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14 February 2024

From Lyndsey Stonebridge to Sophie Elmhirst: new books reviewed in short

Also featuring Spent Light by Lara Pawson and Moral AI And How We Get There.

By Barney Horner, Will Dunn, Michael Prodger and Tom Gatti

We Are Free to Change the World: Hannah Arendt’s Lessons in Love & Disobedience by Lyndsey Stonebridge

Hannah Arendt first encountered the “reality of her Jewishness in the streets and in the classroom”. This sense of outsiderdom defined her life and career as a philosopher – first as a brilliant student, then as a refugee from Nazi persecution, and finally as an exile in the US, where she became famous for her analyses of totalitarianism. In this book, the literary academic Lyndsey Stonebridge lays out Arendt’s remarkable, if frequently shocking, life, and shows how the philosopher spent as much of it as she could thinking deeply.

Despite sounding a little like an Instagram mantra, We Are Free to Change the World is a coherent intellectual biography, daubed with personal details, that feels like the culmination of a long project for an author who has been reading Arendt’s work for decades. But it is also honest about some of Arendt’s intellectual drawbacks – such as her essays on America’s civil rights movement in the early Sixties. Stonebridge intelligibly describes how statelessness, the experience of anti-Semitism and gender-based prejudice stimulated the inquisitive mind of a unique outsider.
By Barney Horner
Jonathan Cape, 304pp, £22. Buy the book

Moral AI: And How We Get There by Jana Schaich Borg, Walter Sinnott-Armstrong, Vincent Conitzer

I am the proud owner of an “Intelligent Shoe Dryer”. It does an intermediate job of drying shoes and has a timer that says “OF” when it switches itself off, but that seems to be the limit of its intelligence. A similar, albeit more complicated, story could be told about AI, in which the assumed “intelligence” can later appear highly questionable; fantastically complicated deep learning networks can repeatedly fail at simple arithmetic, advanced self-driving car systems run people over, chatbots can be gamed to spew offensive garbage.

The problem with judging the “intelligence” of a deep learning neural network is that the people who build them can’t say for sure how they work. This uncertainty allows many writers on AI to claim that it has a yet-to-be-revealed power that will take us to Utopia or dystopia. Perhaps it will. Moral AI takes a much more sensible approach to what we can say we know about AI now, and therefore what decisions we can make about how it should be built and regulated. Too much money is involved for anyone actually to listen, but it’s good to think these things through.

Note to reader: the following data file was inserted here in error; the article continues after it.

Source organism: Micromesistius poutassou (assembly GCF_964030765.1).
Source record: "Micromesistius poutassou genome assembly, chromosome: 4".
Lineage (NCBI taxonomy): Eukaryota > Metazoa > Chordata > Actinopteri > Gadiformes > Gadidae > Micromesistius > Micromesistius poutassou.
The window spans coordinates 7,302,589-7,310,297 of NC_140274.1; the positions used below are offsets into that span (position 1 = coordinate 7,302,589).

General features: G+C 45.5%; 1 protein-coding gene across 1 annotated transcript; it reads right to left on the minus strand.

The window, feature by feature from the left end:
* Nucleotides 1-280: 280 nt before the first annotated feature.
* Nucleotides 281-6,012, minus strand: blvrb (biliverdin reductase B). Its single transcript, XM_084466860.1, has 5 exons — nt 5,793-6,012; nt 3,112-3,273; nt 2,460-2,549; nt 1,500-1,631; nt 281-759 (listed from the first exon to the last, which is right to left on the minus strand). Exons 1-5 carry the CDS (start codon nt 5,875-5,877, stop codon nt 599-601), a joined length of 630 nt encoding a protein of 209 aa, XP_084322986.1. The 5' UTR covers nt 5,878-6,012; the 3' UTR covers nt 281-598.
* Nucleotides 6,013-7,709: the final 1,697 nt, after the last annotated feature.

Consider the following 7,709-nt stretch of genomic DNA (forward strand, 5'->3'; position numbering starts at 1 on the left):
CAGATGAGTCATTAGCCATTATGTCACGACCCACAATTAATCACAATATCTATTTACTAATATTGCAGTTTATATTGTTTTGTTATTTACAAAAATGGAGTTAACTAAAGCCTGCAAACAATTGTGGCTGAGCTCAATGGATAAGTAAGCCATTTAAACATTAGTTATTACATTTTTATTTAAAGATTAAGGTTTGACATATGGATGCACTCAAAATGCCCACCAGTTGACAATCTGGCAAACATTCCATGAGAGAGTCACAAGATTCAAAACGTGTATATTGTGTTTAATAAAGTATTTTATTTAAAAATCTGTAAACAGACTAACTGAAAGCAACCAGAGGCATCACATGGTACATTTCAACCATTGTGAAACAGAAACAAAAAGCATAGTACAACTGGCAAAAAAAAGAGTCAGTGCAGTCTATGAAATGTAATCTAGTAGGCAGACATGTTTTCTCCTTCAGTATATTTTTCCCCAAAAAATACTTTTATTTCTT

By Will Dunn
Pelican, 304pp, £25. Buy the book

Maurice and Maralyn: A Whale, a Shipwreck, a Love Story by Sophie Elmhirst

In 1973, a bloodied sperm whale hurled itself upwards and out of the Pacific Ocean in its death throes. In all those millions of square miles of water it somehow breached right next to a 30ft boat being sailed by Maurice Bailey and his wife, Maralyn, from Derby. The impact led to a crack, and then a hole “the size of a briefcase”, just below the waterline and the Auralyn began to sink. The couple inflated a life-raft and a dinghy and for the next 118 days they were adrift, trying to stay alive.

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Sophie Elmhirst is a sympathetic and deft narrator whose multi-layered book recounts the story of this couple who decided to leave a benighted England and sail to New Zealand, and the ordeal they faced. On one level, it is an account of a remarkable survival, physical and psychological (they saw seven ships before they were eventually rescued), but it is also the story of contrasting characters – Maurice ill at ease with himself, Maralyn more practical and confident. Above all, it is about the dynamics of a marriage under extraordinary stress. It was not just the fish and sea birds they caught that kept them alive but, as Elmhirst poignantly shows, each other too.
By Michael Prodger
Chatto & Windus, 272pp, £18.99. Buy the book

Spent Light by Lara Pawson

A cornflower resembling an elderly aunt’s frail hands. A tick whose harpoon-like proboscis recalls ultra-deep oil drills. A kitchen timer that summons thoughts of Carol Vorderman’s blouse, then the clockwork gassings of Auschwitz. Lara Pawson’s slim, beguiling third book is a memoir in objects. As the narrator’s gaze travels around her house, everything that meets her eye connects to a personal memory or historical event, associations following each other in leaps and bounds.

Pawson has a facility for sensory detail and a bracing candour about her sometimes disturbing desires; as a former foreign correspondent, she also has a command of facts and a rich store of experience. Even when her links are whimsical (after seeing her black knickers drying on a radiator, she cannot escape the thought that she is wearing Hitler’s fringe) they bring moments of revelation. Violence is encoded everywhere: her toilet leads to a reflection on waterboarding; a Bible to Britain’s Boer War concentration camps; a squirrel’s tail to an account of her dog’s kills. But there is also humour and love in this remarkable book, and an appreciation of the life in everything.
By Tom Gatti
CB Editions, 146pp, £10.99. Buy the book

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[See also: Byron’s war on tranquillity]

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This article appears in the 14 Feb 2024 issue of the New Statesman, Trouble in Toryland

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